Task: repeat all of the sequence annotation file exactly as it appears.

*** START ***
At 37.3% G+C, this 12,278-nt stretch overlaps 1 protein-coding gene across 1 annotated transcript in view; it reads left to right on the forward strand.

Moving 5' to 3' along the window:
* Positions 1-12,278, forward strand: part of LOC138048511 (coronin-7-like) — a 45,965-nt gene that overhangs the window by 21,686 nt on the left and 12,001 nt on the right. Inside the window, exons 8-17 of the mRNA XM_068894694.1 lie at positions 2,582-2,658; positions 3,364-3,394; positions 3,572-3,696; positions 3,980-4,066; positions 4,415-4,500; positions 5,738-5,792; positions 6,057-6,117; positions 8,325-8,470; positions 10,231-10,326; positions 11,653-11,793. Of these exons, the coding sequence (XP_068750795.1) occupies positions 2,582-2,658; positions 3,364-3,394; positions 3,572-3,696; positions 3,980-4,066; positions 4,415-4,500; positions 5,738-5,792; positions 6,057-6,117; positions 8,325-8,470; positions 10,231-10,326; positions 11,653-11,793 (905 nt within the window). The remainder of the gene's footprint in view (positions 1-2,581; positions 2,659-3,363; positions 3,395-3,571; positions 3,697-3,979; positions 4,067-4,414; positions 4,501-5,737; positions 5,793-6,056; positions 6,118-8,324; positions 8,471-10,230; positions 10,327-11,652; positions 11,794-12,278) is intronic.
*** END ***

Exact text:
At 37.3% G+C, this 12,278-nt stretch overlaps 1 protein-coding gene across 1 annotated transcript in view; it reads left to right on the forward strand.

Moving 5' to 3' along the window:
* Positions 1-12,278, forward strand: part of LOC138048511 (coronin-7-like) — a 45,965-nt gene that overhangs the window by 21,686 nt on the left and 12,001 nt on the right. Inside the window, exons 8-17 of the mRNA XM_068894694.1 lie at positions 2,582-2,658; positions 3,364-3,394; positions 3,572-3,696; positions 3,980-4,066; positions 4,415-4,500; positions 5,738-5,792; positions 6,057-6,117; positions 8,325-8,470; positions 10,231-10,326; positions 11,653-11,793. Of these exons, the coding sequence (XP_068750795.1) occupies positions 2,582-2,658; positions 3,364-3,394; positions 3,572-3,696; positions 3,980-4,066; positions 4,415-4,500; positions 5,738-5,792; positions 6,057-6,117; positions 8,325-8,470; positions 10,231-10,326; positions 11,653-11,793 (905 nt within the window). The remainder of the gene's footprint in view (positions 1-2,581; positions 2,659-3,363; positions 3,395-3,571; positions 3,697-3,979; positions 4,067-4,414; positions 4,501-5,737; positions 5,793-6,056; positions 6,118-8,324; positions 8,471-10,230; positions 10,327-11,652; positions 11,794-12,278) is intronic.